James Joyce’s The Cat and The Devil

When famous writers write children’s books, equal attention is paid to the process as to the book itself.  Why would a famous adult author venture forth into the genre of kid’s lit?  Turns out that most have similar impeti: some child who was near and dear to them.  For Bradbury, it was the birth of his first child.  For Huxley, a way to entertain his niece.  And for Mr. James Joyce, author of The Cat and the Devil, it was a dear relationship with his nephew, Stephen.  It seems to have often been the case that children’s stories penned by adult authors were not necessarily intended for publication.  And so was the case with The Cat and the Devil. Written in a letter to his nephew in 1936, The Cat and the Devil was published posthumously for the first time in 1957 in a collection of Joyce’s letters.  In 1964, it was illustrated for the first time by Richard Erdoes.  Then again in 1965 (by Gerald Rose), and again in 1981 (by Roger Blanchon). For a book not even intended for publication, it’s had a fair run. Which of course illustrates the worth we put on something by someone who has produced worth before. Even if it’s in an entirely new genre.

The question then: is this little fable worthy of attention?  The answer: sure. As a glimpse into a playful and indulgent side of Joyce, it’s rad.  As a moment to enjoy a clever foray into nonsense, of course it’s worth while.  But as an enriching, complex, or meaningful story?  Meaningful, not really.  Enrighing, sort of.  But complex?  Definitely more so than it initially appears.  The Cat and the Devil is an Irish tale explaining the existence of a French bridge across the Loire.  The devil builds the bridge for the people of Beaugency under the condition that the first to soul walk across it will be his. And who walks across it first? A cat. Who doesn’t walk. He runs. Because the townspeople pour cold water over him. That’s one way to outwit the devil.

The story itself seems as simple as simple could be, as most fable’s are.  But the clever beauty of Joyce’s story-telling peaks through in subtle details.  If this is an Irish fable, why does it take place in France?  If we are meant to applaud the mayor and the townsfolk at the end for cleverly one-upping the devil, why does the mayor flaunt gold chains?  And why is the devil the only character who treats the little cat with any tenderness?  In fact, I’d say it’s the devil with whom we sympathize, almost as if the title names the tale’s heroes– and it’s not called The Townspeople of Beaugency.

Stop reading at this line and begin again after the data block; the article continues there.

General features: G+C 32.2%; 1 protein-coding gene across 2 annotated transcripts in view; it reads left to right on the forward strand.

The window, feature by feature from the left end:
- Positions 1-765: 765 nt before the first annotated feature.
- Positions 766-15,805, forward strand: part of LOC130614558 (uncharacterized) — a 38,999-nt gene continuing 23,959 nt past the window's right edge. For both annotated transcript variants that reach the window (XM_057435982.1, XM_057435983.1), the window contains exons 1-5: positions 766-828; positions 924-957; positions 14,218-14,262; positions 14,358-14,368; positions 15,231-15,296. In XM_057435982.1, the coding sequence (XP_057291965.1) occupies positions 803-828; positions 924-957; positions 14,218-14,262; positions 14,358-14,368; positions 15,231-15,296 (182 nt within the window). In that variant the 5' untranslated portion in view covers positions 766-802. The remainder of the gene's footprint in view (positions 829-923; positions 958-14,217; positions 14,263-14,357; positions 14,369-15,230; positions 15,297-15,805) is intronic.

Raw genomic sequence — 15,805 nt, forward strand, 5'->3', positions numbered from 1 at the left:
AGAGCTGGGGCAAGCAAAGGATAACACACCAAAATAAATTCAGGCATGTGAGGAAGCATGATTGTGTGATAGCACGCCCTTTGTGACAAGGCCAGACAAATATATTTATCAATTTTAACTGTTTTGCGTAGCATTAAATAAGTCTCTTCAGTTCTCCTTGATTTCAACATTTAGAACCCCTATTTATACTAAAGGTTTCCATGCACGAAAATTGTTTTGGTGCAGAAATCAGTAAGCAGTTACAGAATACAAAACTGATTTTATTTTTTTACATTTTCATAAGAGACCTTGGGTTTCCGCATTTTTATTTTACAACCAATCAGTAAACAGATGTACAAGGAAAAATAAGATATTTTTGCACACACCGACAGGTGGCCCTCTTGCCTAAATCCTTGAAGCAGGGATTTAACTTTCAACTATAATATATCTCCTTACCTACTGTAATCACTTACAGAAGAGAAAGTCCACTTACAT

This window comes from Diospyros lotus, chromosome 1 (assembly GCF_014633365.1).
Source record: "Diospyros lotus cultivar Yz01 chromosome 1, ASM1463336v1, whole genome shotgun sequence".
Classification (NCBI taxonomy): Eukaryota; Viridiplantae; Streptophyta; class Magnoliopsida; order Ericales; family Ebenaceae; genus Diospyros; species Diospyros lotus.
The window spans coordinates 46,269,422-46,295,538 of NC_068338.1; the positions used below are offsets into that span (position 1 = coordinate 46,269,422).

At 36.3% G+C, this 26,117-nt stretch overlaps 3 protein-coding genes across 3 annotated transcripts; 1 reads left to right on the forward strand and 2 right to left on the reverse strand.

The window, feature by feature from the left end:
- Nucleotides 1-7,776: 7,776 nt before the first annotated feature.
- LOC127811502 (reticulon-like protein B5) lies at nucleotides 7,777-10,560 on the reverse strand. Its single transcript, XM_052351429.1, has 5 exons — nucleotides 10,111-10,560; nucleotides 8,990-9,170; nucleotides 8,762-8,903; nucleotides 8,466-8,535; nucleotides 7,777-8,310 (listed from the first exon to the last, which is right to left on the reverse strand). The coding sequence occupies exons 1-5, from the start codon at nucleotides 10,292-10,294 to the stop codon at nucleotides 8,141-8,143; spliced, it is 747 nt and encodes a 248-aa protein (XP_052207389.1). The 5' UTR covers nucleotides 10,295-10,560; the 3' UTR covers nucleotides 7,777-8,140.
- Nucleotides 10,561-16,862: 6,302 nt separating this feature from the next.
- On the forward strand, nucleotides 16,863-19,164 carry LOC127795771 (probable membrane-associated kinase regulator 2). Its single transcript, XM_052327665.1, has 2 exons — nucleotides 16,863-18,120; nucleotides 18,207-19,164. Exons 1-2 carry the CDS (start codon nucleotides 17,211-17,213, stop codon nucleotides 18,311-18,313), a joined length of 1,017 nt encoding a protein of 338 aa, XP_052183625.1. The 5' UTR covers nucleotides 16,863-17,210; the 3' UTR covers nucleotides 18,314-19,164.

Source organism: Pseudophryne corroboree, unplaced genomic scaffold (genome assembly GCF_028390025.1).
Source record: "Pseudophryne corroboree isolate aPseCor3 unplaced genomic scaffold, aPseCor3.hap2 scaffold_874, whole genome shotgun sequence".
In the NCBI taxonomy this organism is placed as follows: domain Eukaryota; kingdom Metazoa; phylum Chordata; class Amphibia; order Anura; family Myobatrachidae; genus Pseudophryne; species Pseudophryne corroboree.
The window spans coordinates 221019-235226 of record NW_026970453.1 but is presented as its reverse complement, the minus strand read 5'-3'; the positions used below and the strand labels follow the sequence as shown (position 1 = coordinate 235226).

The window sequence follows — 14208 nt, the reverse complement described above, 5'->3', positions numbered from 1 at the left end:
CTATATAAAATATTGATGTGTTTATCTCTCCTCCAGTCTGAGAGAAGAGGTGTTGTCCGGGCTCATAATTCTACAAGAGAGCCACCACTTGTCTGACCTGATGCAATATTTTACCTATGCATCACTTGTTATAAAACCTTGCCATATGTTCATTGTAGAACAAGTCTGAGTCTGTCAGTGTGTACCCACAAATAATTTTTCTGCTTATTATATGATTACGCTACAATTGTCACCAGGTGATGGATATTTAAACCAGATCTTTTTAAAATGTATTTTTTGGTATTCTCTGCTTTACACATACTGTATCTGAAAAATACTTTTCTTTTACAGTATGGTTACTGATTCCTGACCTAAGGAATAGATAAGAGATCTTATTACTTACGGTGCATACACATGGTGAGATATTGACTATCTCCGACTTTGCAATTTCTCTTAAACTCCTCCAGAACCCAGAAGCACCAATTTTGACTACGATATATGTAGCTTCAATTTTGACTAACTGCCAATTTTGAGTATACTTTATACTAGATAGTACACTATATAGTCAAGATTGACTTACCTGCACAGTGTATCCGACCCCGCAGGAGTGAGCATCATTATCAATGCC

Joyce has fun messing with a traditional fable style, and he is not coy about letting his reader in on the secret.  His last page is a postscript: 

“The devil mostly speaks a language of his own called Bellsybabble which he makes up himself as he goes along but when he is very angry he can speak quite bad French very well though some who have heard him say he has a strong Dublin accent.”

Now, even though I am fully familiar with the laughable academic tendency to over-read shit, I just can’t help myself but to dive in on this one.  Is Joyce commenting on his own role as an author?  Is the devil, with his Dublin accent, actually our lovely and misperceived author?  Both play with words, one fully capable of speaking bad French quite well but choosing Bellsybabble, and the other fully capable of writing as others do but preferring (dare I say it) a modern tone and stream-of-conscious?  Do we see the author as a builder of bridges?  Do we see a Joyce in 1936, commenting upon his own trouble with the perception and misperception of the author during his career?  Bold statements?  Perhaps he just picked up some French-o-philia living there?  Perhaps.  But when we find so much of Joyce and his own life in his novels, and when his kids books aren’t touting humor just for kids, why can’t one be an extension of the other…?

Okay, enough of that. There are definitely cooler things to talk about.  Such as, the other kid’s book by Joyce, a pseudo-sequel to The Cat and the Devil. It’s called The Cats of Copenhagen, and it also came into existence in a letter to the same nephew in 1936. I haven’t read or seen it yet. Why? Well, the story goes like this…

In January of this year, the copyrights to Joyce’s works went public in Europe. A little Irish press called Ithys Press must have just been waiting in the wings for the calendar to turn because right as it did, they put out an illustrated version of never-before-published, The Cats of Copenhagen. Illustrated by Casey Sorrow, Ithys calls it “Exquisite, surprising, and with a keen, almost anarchic subtext”. Check out their whole treatment of the thing here. Especially see the statement defending their publication of Joyce. As far as I can tell, their project looks rad, and it’s extra cool to have it accessible to world… well sort of. These guys only released 200 copies of the book, selling at 300-1200 pounds. Right. Not something I’m gonna see for awhile. So, nice idea guys, glad you’re making some money, but when do we get to see it?

If the Joyce estate has anything to do with it, it will take even longer to get to the public than if we stay on the tack Ithys has set. According to the grandmaster’s estate, only published works went public in January. Well. Jury’s still out on that one. We over here just have to sit back and wait for the politics to hopefully hand us an accessible copy.  Might take awhile…

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